This amount is that the state must meet changes with each fiscal year. Healthcare providers in the area of at risk citizens must agree to offer services and explain and report on the services that they do provide. Title III also gives information on how an individual must agree to the services and meet requirements to receive any services that are offered. It also explains how a doctor must talk to and how to act around someone who does come up with a positive HIV/AIDS test result and how to get at risk people to take the test to insure they are not spreading the disease.
Also , healthcare providers emergency crews that may come in contact with the disease are to be counseled on how to deal with the disease and contain it in an situation that may occur. Title IV is the General Provisions Reports and Evaluations (Public Law 101-318). The section emphasis’s the need for services for children or “pediatric patients” (Public Law 101-381).
Testing procedures and the technology used to determine patients with the disease are given. Since mothers can pass the disease onto their unborn child women are included in this section as well. Reports must be given to certain committees on the progress of programs . Research on new findings must also be given to insure every health care giver is up to date with procedures in handling the disease. Emergency employees, families, and individuals must all receive counseling under this section. Counseling must provide information about the disease and how to control the spreading of the disease.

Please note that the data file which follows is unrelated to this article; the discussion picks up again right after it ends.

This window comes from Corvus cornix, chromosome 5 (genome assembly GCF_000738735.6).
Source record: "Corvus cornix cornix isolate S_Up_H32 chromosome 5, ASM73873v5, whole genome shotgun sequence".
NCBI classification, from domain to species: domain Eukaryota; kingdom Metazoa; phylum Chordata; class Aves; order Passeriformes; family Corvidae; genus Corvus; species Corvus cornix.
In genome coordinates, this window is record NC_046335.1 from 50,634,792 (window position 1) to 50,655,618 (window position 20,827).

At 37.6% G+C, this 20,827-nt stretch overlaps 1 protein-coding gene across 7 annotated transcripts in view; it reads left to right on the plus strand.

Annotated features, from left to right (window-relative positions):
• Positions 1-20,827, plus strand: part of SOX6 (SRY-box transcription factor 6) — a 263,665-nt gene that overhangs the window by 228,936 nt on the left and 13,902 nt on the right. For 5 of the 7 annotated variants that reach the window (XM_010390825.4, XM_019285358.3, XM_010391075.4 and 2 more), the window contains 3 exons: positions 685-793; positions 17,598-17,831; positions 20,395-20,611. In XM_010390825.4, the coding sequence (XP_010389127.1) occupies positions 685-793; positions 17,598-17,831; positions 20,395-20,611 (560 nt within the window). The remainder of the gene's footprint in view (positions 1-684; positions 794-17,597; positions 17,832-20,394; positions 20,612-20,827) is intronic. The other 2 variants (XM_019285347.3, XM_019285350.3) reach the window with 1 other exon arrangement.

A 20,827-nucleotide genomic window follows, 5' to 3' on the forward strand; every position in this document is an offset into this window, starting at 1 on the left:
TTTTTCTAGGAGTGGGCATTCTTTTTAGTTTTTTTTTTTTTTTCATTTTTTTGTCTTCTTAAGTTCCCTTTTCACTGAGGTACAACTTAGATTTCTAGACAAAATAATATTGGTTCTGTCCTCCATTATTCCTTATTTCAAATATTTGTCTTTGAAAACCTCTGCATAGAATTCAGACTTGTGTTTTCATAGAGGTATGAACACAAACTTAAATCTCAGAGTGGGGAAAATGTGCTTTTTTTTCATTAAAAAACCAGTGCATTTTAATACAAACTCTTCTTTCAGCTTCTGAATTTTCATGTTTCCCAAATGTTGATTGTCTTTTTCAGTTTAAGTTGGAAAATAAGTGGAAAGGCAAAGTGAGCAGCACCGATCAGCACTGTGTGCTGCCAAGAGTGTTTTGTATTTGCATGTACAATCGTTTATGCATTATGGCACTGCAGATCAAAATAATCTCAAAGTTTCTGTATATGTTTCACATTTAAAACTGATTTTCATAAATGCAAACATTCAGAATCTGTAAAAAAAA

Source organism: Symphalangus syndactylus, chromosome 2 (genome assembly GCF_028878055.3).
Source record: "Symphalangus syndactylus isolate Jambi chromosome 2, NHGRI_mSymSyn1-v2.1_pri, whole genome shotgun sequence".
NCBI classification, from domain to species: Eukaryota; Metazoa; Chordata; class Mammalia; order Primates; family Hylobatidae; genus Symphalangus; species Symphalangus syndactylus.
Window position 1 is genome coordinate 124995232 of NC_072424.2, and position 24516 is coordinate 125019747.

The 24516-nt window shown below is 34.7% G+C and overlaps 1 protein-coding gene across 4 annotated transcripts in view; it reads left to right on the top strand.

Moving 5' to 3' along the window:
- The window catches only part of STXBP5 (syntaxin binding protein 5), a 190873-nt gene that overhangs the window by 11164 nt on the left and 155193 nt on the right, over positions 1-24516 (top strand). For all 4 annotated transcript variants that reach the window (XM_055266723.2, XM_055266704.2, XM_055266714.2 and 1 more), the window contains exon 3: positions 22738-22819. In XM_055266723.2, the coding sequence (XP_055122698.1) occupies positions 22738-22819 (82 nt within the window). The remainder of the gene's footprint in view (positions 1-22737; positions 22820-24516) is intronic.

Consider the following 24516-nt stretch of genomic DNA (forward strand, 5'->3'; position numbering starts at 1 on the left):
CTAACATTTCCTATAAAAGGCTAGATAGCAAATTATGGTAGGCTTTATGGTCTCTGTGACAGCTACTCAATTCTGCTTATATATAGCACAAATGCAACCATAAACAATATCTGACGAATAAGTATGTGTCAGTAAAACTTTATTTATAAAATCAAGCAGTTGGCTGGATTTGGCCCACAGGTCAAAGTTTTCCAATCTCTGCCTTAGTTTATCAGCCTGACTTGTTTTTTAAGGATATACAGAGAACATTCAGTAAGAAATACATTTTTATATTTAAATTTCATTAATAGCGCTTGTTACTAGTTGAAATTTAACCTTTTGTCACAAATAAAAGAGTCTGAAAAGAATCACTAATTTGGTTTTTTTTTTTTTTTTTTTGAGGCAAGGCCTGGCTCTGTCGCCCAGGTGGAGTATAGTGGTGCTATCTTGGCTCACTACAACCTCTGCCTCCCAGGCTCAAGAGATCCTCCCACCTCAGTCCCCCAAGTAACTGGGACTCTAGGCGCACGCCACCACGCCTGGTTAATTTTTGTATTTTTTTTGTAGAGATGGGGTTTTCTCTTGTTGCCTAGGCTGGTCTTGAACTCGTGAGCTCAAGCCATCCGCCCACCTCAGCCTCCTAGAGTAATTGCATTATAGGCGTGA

Healthcare givers must also report cases of the outbreak if more services are needed. All in all each title explains how to find the disease, how to contact people with the disease and how to control the disease with the grant money given by the federal government. After five years of being in act the policy was resigned for another five years with some changes on eligibility and money distribution. Some critics of the program don’t like how Medicaid made getting help difficult and didn’t try to make getting help easier (Health and Human Services, 1995). Distribution of the money has also been criticized by public officials.
They believe the urban areas are receiving more money than the rural areas. Tom Coburn a Representative of Oklahoma has been known to be a critic of the policy. He believes that more funding should be put towards prevention and that money should be given on the number of people reported to have the disease AIDS instead of being calculated on the number of people with the virus HIV( American Health Line, 2000). Supporters of the program are found in many areas. Such supporters include the American Foundation for AIDS Research, Jeanne White ( Ryan White’s mother), AIDS Action Council who lobbied for the act, and gay activists.